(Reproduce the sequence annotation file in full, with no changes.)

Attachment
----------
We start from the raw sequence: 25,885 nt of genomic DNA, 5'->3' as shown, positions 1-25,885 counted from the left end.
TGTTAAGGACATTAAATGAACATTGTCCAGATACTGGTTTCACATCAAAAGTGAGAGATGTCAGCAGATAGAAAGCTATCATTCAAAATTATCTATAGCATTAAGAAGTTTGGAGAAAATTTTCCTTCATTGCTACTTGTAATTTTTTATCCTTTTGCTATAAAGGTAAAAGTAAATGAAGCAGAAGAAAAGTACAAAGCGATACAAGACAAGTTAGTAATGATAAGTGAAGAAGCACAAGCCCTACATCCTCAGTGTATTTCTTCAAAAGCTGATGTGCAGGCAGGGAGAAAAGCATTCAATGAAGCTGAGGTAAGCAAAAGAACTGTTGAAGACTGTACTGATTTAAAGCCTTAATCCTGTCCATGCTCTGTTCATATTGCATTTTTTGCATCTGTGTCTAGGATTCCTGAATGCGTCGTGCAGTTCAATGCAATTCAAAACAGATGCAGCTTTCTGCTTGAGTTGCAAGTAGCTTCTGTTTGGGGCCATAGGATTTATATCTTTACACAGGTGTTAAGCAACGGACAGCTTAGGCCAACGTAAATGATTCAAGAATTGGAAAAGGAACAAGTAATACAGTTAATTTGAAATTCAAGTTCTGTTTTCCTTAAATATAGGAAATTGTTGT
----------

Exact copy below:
We start from the raw sequence: 25,885 nt of genomic DNA, 5'->3' as shown, positions 1-25,885 counted from the left end.
TGTTAAGGACATTAAATGAACATTGTCCAGATACTGGTTTCACATCAAAAGTGAGAGATGTCAGCAGATAGAAAGCTATCATTCAAAATTATCTATAGCATTAAGAAGTTTGGAGAAAATTTTCCTTCATTGCTACTTGTAATTTTTTATCCTTTTGCTATAAAGGTAAAAGTAAATGAAGCAGAAGAAAAGTACAAAGCGATACAAGACAAGTTAGTAATGATAAGTGAAGAAGCACAAGCCCTACATCCTCAGTGTATTTCTTCAAAAGCTGATGTGCAGGCAGGGAGAAAAGCATTCAATGAAGCTGAGGTAAGCAAAAGAACTGTTGAAGACTGTACTGATTTAAAGCCTTAATCCTGTCCATGCTCTGTTCATATTGCATTTTTTGCATCTGTGTCTAGGATTCCTGAATGCGTCGTGCAGTTCAATGCAATTCAAAACAGATGCAGCTTTCTGCTTGAGTTGCAAGTAGCTTCTGTTTGGGGCCATAGGATTTATATCTTTACACAGGTGTTAAGCAACGGACAGCTTAGGCCAACGTAAATGATTCAAGAATTGGAAAAGGAACAAGTAATACAGTTAATTTGAAATTCAAGTTCTGTTTTCCTTAAATATAGGAAATTGTTGT